• “The story is as much about economics as it is nutrition. As multinational companies push deeper into the developing world, they are transforming local agriculture, spurring farmers to abandon subsistence crops in favor of cash commodities like sugar cane, corn and soybeans — the building blocks for many industrial food products. It is this economic ecosystem that pulls in mom-and-pop stores, big box retailers, food manufacturers and distributors, and small vendors like Mrs. da Silva.”
  • “In places as distant as China, South Africa and Colombia, the rising clout of big food companies also translates into political influence, stymieing public health officials seeking soda taxes or legislation aimed at curbing the health impacts of processed food.”
  • “For a growing number of nutritionists, the obesity epidemic is inextricably linked to the sales of packaged foods, which grew 25% worldwide from 2011 to 2016, compared with 10% in the United States, according to Euromonitor, a market research firm. An even starker shift took place with carbonated soft drinks; sales in Latin America have doubled since 2000, overtaking sales in North America in 2013, the World Health Organization reported.”
  • “The same trends are mirrored with fast food, which grew 30% worldwide from 2011 to 2016, compared with 21% in the United States, according to Euromonitor. Take, for example, Domino’s Pizza, which in 2016 added 1,281 stores — one ‘every seven hours,’ noted its annual report — all but 171 of them overseas.”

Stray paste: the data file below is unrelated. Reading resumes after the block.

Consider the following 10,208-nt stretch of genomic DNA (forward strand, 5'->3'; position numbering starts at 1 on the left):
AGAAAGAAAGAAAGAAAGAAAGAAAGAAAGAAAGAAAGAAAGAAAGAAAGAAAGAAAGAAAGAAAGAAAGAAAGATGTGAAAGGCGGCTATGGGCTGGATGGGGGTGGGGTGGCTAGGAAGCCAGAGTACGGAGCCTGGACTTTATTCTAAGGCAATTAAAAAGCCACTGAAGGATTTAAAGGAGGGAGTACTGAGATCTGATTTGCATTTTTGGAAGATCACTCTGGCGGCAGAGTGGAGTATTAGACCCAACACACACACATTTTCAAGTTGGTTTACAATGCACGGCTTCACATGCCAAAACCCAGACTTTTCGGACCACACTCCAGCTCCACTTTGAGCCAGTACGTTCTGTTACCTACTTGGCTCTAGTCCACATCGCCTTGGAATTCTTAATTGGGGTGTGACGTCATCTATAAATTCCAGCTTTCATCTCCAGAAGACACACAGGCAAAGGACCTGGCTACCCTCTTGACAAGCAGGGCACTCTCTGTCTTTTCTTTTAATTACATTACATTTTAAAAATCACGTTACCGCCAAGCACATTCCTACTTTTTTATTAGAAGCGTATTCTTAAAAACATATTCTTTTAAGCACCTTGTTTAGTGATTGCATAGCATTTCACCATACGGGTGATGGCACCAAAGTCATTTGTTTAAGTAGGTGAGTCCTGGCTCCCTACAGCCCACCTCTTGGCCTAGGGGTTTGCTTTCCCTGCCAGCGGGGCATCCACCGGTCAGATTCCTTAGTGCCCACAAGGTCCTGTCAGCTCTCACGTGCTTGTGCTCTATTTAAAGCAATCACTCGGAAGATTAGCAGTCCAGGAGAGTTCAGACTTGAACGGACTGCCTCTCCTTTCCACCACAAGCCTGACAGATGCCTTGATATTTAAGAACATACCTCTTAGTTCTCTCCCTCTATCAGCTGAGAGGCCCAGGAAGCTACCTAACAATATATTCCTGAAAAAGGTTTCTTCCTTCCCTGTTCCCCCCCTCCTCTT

• “Industry defenders say that processed foods are essential to feed a growing, urbanizing world of people, many of them with rising incomes, demanding convenience.”
  • “’We’re not going to get rid of all factories and go back to growing all grain. It’s nonsense. It’s not going to work,’ said Mike Gibney, a professor emeritus of food and health at University College Dublin and a consultant to Nestlé. ‘If I ask 100 Brazilian families to stop eating processed food, I have to ask myself: What will they eat? Who will feed them? How much will it cost?’”
  • “In many ways, Brazil is a microcosm of how growing incomes and government policies have led to longer, better lives and largely eradicated hunger. But now the country faces a stark new nutrition challenge: over the last decade, the country’s obesity rate has nearly doubled to 20%, and the portion of people who are overweight has nearly tripled to 58%. Each year, 300,000 people are diagnosed with Type II diabetes, a condition with strong links to obesity.”